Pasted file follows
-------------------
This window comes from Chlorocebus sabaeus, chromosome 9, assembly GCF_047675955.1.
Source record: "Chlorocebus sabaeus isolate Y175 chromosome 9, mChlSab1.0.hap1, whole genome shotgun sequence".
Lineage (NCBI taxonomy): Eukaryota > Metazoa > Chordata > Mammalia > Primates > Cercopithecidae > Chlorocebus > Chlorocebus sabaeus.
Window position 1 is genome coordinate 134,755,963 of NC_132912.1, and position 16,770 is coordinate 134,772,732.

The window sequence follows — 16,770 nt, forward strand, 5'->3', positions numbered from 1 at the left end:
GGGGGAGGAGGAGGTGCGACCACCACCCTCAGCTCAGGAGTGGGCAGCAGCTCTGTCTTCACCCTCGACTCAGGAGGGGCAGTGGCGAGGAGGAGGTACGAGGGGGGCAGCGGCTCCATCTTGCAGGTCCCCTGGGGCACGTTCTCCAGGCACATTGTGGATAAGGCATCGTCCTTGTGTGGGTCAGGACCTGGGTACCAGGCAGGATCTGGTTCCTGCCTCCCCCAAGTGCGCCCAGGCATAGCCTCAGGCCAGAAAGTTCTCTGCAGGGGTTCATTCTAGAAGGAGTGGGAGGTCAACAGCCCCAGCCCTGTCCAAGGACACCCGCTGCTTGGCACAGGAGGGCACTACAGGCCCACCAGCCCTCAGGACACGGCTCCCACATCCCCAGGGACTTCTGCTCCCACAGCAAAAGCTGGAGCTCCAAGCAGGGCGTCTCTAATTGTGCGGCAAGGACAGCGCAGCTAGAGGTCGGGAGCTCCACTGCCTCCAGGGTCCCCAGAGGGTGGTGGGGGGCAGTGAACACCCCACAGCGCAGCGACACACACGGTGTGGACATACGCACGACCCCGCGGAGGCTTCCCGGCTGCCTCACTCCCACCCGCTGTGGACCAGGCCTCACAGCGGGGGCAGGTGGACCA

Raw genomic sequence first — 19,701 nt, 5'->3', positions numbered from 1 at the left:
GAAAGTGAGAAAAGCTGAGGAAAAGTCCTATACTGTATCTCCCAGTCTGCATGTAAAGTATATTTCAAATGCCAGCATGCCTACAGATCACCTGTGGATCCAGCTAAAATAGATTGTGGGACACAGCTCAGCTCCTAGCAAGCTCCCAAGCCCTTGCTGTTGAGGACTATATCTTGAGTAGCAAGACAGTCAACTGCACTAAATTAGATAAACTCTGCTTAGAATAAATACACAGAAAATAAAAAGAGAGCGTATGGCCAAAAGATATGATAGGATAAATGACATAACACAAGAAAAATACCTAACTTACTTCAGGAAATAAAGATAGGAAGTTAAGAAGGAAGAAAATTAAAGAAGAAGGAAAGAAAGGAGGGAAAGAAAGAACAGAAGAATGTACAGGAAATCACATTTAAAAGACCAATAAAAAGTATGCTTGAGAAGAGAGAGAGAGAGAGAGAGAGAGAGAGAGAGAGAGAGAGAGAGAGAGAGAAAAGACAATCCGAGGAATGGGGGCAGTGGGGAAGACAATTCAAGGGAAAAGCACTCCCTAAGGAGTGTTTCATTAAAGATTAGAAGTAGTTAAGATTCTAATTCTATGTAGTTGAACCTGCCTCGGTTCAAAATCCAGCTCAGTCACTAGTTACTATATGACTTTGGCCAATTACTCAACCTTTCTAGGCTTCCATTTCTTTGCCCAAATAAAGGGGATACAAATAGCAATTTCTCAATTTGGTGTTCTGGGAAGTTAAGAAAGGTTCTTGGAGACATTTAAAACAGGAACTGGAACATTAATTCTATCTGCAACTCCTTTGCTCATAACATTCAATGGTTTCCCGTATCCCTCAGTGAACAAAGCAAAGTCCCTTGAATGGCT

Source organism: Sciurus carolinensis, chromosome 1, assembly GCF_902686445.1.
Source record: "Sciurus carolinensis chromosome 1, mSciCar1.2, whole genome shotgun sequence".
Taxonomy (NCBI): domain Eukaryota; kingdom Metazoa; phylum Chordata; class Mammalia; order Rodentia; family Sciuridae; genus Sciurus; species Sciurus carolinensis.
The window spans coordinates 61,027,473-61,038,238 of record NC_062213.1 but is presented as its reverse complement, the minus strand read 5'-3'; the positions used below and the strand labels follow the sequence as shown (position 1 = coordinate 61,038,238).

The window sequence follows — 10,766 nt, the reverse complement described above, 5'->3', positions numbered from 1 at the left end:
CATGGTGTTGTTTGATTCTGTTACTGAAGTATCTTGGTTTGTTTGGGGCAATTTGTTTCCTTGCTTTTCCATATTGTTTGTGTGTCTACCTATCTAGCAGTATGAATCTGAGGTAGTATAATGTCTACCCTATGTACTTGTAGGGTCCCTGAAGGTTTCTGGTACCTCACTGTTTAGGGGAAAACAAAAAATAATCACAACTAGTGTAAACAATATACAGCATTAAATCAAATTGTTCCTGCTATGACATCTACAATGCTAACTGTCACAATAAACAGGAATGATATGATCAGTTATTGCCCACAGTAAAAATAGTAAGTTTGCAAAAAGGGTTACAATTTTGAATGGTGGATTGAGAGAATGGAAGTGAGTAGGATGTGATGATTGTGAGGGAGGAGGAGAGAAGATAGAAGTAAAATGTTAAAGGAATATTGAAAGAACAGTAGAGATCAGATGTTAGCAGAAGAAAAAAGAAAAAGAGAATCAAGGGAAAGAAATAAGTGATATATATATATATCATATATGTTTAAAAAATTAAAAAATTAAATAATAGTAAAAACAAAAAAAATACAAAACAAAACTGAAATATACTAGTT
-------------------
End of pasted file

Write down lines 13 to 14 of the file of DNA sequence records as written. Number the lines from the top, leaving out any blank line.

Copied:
The window sequence follows — 10,766 nt, the reverse complement described above, 5'->3', positions numbered from 1 at the left end:
CATGGTGTTGTTTGATTCTGTTACTGAAGTATCTTGGTTTGTTTGGGGCAATTTGTTTCCTTGCTTTTCCATATTGTTTGTGTGTCTACCTATCTAGCAGTATGAATCTGAGGTAGTATAATGTCTACCCTATGTACTTGTAGGGTCCCTGAAGGTTTCTGGTACCTCACTGTTTAGGGGAAAACAAAAAATAATCACAACTAGTGTAAACAATATACAGCATTAAATCAAATTGTTCCTGCTATGACATCTACAATGCTAACTGTCACAATAAACAGGAATGATATGATCAGTTATTGCCCACAGTAAAAATAGTAAGTTTGCAAAAAGGGTTACAATTTTGAATGGTGGATTGAGAGAATGGAAGTGAGTAGGATGTGATGATTGTGAGGGAGGAGGAGAGAAGATAGAAGTAAAATGTTAAAGGAATATTGAAAGAACAGTAGAGATCAGATGTTAGCAGAAGAAAAAAGAAAAAGAGAATCAAGGGAAAGAAATAAGTGATATATATATATATCATATATGTTTAAAAAATTAAAAAATTAAATAATAGTAAAAACAAAAAAAATACAAAACAAAACTGAAATATACTAGTT